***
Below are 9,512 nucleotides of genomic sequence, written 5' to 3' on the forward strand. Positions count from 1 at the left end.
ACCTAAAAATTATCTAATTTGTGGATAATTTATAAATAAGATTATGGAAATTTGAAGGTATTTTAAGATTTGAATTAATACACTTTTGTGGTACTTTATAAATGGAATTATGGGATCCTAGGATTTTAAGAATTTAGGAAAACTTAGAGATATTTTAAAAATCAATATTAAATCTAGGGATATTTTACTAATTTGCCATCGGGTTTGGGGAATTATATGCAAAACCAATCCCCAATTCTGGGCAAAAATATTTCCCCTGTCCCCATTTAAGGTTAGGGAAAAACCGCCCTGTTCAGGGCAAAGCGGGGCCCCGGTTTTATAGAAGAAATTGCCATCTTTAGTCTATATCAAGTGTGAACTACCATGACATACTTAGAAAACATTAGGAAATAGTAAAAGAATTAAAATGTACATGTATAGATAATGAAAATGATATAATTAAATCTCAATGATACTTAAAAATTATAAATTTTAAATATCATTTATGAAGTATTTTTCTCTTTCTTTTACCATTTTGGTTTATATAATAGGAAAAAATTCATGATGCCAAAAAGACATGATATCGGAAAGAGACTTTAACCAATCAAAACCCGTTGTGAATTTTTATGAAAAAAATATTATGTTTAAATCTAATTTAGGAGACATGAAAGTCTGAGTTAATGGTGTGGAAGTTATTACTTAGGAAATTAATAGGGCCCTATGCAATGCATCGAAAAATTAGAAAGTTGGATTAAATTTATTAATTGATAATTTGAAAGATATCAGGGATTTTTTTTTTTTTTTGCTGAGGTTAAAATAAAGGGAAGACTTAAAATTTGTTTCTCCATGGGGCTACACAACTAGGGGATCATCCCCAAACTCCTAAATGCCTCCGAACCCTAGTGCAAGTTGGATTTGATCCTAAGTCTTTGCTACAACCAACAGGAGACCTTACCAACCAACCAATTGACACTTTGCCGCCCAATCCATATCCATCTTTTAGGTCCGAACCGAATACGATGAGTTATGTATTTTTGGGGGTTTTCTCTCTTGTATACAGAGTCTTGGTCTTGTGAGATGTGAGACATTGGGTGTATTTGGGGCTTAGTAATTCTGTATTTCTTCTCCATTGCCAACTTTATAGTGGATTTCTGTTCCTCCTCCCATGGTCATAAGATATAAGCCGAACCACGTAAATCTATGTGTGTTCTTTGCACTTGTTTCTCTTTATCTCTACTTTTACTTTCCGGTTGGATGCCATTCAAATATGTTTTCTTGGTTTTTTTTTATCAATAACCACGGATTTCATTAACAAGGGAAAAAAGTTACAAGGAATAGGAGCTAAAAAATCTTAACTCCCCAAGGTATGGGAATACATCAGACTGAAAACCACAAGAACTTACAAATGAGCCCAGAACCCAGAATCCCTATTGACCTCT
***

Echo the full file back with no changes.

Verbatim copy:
Below are 9,512 nucleotides of genomic sequence, written 5' to 3' on the forward strand. Positions count from 1 at the left end.
ACCTAAAAATTATCTAATTTGTGGATAATTTATAAATAAGATTATGGAAATTTGAAGGTATTTTAAGATTTGAATTAATACACTTTTGTGGTACTTTATAAATGGAATTATGGGATCCTAGGATTTTAAGAATTTAGGAAAACTTAGAGATATTTTAAAAATCAATATTAAATCTAGGGATATTTTACTAATTTGCCATCGGGTTTGGGGAATTATATGCAAAACCAATCCCCAATTCTGGGCAAAAATATTTCCCCTGTCCCCATTTAAGGTTAGGGAAAAACCGCCCTGTTCAGGGCAAAGCGGGGCCCCGGTTTTATAGAAGAAATTGCCATCTTTAGTCTATATCAAGTGTGAACTACCATGACATACTTAGAAAACATTAGGAAATAGTAAAAGAATTAAAATGTACATGTATAGATAATGAAAATGATATAATTAAATCTCAATGATACTTAAAAATTATAAATTTTAAATATCATTTATGAAGTATTTTTCTCTTTCTTTTACCATTTTGGTTTATATAATAGGAAAAAATTCATGATGCCAAAAAGACATGATATCGGAAAGAGACTTTAACCAATCAAAACCCGTTGTGAATTTTTATGAAAAAAATATTATGTTTAAATCTAATTTAGGAGACATGAAAGTCTGAGTTAATGGTGTGGAAGTTATTACTTAGGAAATTAATAGGGCCCTATGCAATGCATCGAAAAATTAGAAAGTTGGATTAAATTTATTAATTGATAATTTGAAAGATATCAGGGATTTTTTTTTTTTTTTGCTGAGGTTAAAATAAAGGGAAGACTTAAAATTTGTTTCTCCATGGGGCTACACAACTAGGGGATCATCCCCAAACTCCTAAATGCCTCCGAACCCTAGTGCAAGTTGGATTTGATCCTAAGTCTTTGCTACAACCAACAGGAGACCTTACCAACCAACCAATTGACACTTTGCCGCCCAATCCATATCCATCTTTTAGGTCCGAACCGAATACGATGAGTTATGTATTTTTGGGGGTTTTCTCTCTTGTATACAGAGTCTTGGTCTTGTGAGATGTGAGACATTGGGTGTATTTGGGGCTTAGTAATTCTGTATTTCTTCTCCATTGCCAACTTTATAGTGGATTTCTGTTCCTCCTCCCATGGTCATAAGATATAAGCCGAACCACGTAAATCTATGTGTGTTCTTTGCACTTGTTTCTCTTTATCTCTACTTTTACTTTCCGGTTGGATGCCATTCAAATATGTTTTCTTGGTTTTTTTTTATCAATAACCACGGATTTCATTAACAAGGGAAAAAAGTTACAAGGAATAGGAGCTAAAAAATCTTAACTCCCCAAGGTATGGGAATACATCAGACTGAAAACCACAAGAACTTACAAATGAGCCCAGAACCCAGAATCCCTATTGACCTCT